The Top 10 Worst Black Sabbath Songs Ever

Black Sabbath

Everyone sensible loves Black Sabbath. That’s a fact and you’re welcome to it. But despite the seminal, pioneering and resolutely monstrous glory of the British legends’ many and much-celebrated creative peaks, there have been plenty of missteps, stumbles and sliced shots over the course of the last 48 years, and we don’t just mean that iffy album with Glenn Hughes on it. Brace yourselves, myopic fanpeople, because here are the ten worst Black Sabbath tracks of all time. They’re all terrible.

10. Digital Bitch (Born Again, 1983)

Never mind that Ian Gillan never really fit as Black Sabbath frontman or that Born Again boasts one of the worst production jobs of all time, the real horror lurking within the band’s mid-‘80s dalliance with the Deep Purple vocalist are the lyrics to this otherwise innocuous, mid-paced stomper. ‘Keep away from the digital bitch!’ shrieks Gillan in the chorus. ‘She’s so rich, the digital bitch!’ Yeah, brilliant. Thanks for that, Ian. Off you toddle.

9. No Stranger To Love (Seventh Star, 1986)

What do you want from Black Sabbath? It’s riffs, isn’t it. Massive, thunderous riffs that make the floor shake and your bowels rumble. So you don’t want four-and-a-half minutes of plodding, overwrought AOR splooge instead? No, didn’t think so. Some bands do this stuff brilliantly, but this sounds like Magnum at the wrong speed. Thumbs down.

8. Zeitgeist (13, 2013)

Okay, so this shimmering splurge of creaky psychedelia is not actually that bad viewed entirely out of context. The thing is, when Black Sabbath recorded 13 they must have purposefully recorded this song knowing that, basically, it’s the one that sounds a bit like Planet Caravan. You can’t pretend it isn’t without looking silly. And, it almost goes without saying, Planet Caravan is far better, which makes this a wholly redundant exercise.

7. FX (Vol. 4, 1972)

“It’s not supposed to be a proper song!” we hear you cry. Whatever. FX is one minute and 43 seconds of daft echoey noises. Just imagine how stoned the band were when they recorded this, quite possibly believing that they would blow people’s minds with their inspired sonic explorations. Thank Satan the rest of Vol.4 was genuinely mind-blowing, because this is twaddle.

6. Heart Like A Wheel (Seventh Star, 1986)

The only Sabbath album to feature Glenn Hughes on vocals, Seventh Star is not exactly overburdened with great moments, but it does occasionally sparkle with a rather endearing AOR sheen. Heart Like A Wheel, on the other hand, is just a turgid blues jam with a chorus so feeble it sounds in desperate need of a decent meal and a good night’s sleep. And it goes on for about an hour.

5. The Illusion Of Power (Forbidden, 1995)

It is a testament to the imperious power of Tony Iommi’s greatest work that most of us tend to ignore his occasional clangers. But even the most charitable fan must concede that inviting Ice-T to mumble over the bridge of this opener from 1995’s largely forgettable Forbidden album was a goof of epic proportions. Yes, Ice’s mate Ernie C was producing the album but this is Black Sabbath, not Linkin chuffing Park. Yeesh. Even a couple of solid riffs can’t save this fiasco.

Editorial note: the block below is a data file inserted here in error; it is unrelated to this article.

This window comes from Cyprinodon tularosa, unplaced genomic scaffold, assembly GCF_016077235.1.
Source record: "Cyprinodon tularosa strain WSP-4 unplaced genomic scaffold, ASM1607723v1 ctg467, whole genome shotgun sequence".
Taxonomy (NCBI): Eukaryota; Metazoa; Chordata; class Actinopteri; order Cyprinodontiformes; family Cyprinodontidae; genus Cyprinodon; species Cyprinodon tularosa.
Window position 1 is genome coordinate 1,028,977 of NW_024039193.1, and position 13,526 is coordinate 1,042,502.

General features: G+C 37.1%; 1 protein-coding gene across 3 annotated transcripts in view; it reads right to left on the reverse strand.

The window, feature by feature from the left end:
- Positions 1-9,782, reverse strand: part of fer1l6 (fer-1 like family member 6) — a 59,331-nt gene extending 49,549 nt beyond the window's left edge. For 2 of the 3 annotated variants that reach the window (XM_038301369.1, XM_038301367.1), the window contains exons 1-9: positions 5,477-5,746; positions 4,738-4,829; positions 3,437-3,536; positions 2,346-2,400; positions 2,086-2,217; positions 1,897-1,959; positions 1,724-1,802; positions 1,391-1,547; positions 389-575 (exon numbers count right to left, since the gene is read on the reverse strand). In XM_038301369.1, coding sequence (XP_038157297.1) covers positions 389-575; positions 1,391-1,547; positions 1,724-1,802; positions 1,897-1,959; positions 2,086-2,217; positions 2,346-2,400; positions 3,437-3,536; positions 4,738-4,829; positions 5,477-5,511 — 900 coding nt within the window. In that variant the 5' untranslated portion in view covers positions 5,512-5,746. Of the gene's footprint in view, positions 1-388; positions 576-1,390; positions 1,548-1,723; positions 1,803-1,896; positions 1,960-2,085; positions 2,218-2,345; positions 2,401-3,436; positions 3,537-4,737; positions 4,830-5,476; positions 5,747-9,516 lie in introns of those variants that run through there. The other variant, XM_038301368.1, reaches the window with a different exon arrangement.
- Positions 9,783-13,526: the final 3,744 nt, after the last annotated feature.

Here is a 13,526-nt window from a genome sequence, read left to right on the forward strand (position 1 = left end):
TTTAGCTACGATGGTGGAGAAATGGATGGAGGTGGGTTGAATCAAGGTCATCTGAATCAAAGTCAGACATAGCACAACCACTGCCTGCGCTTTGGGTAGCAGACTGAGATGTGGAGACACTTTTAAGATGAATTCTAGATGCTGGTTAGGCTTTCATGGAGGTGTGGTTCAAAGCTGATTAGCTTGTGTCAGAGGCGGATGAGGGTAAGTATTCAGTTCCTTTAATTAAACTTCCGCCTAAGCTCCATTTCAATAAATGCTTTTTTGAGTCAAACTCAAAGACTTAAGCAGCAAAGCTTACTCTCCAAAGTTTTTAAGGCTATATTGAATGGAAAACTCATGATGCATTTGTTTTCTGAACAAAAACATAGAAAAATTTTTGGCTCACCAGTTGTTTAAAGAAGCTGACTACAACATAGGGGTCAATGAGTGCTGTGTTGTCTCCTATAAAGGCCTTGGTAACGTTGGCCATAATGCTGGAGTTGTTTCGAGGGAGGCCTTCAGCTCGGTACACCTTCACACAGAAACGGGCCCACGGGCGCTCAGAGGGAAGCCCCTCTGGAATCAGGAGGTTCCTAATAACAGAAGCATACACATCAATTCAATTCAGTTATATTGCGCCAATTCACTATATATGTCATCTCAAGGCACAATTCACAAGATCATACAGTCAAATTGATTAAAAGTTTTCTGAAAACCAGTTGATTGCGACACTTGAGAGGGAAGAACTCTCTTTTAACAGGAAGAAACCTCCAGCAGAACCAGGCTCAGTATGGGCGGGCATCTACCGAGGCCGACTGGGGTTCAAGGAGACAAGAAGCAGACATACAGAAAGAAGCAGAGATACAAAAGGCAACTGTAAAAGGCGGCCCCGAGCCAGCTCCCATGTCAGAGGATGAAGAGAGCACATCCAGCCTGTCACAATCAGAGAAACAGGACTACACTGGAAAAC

4. Sick And Tired (Forbidden, 1995)

When Black Sabbath are on form, regardless of who is singing, the world is a wonderful place. As a result, when Tony Iommi momentarily switches off and slips into leaden blues-rock mode, it’s horribly disappointing and rather tedious. The weakest of the five albums singer Tony Martin made as Sabbath frontman, Forbidden is still a vaguely likeable effort, but this utterly anonymous shambles should never have made the cut.

3. Shaking Off The Chains (Forbidden, 1995)

An unmistakable chunk of filler from Forbidden, and this one is even less memorable than Sick And Tired. I’ve listened to it three times in a row before writing this, and I still couldn’t whistle a single riff or melody line from it. The pacey rhythm is quite lively and the drummer (Cozy Powell) is having a splendid time, but the rest suggests that the entire band are making it up as they go along.

2. Hot Line (Born Again, 1983)

Tony Iommi has written so many classic riffs and influenced so many generations of musicians that it seems a bit churlish to berate the great man for not being permanently god-like. Unfortunately, Born Again still sounds like it was recorded in a wheely-bin and Hot Line is still a song that is unlikely to have stuck in the memory of the men that wrote it, let alone we poor sods.

1. It’s Alright (Technical Ecstasy, 1976)

Oh come on! Yes, we all love Bill Ward and wish that he would return for one last hurrah with his estranged former comrades… but It’s Alright is abysmal, pop-rock dreck and a golden example of that dreadful phenomenon of bands “letting the drummer sing one”. Remember Beth by Kiss? That’s shit, too, but not this shit.

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Dom Lawson

Dom Lawson has been writing for Metal Hammer and Prog for over 14 years and is extremely fond of heavy metal, progressive rock, coffee and snooker. He also contributes to The Guardian, Classic Rock, Bravewords and Blabbermouth and has previously written for Kerrang! magazine in the mid-2000s.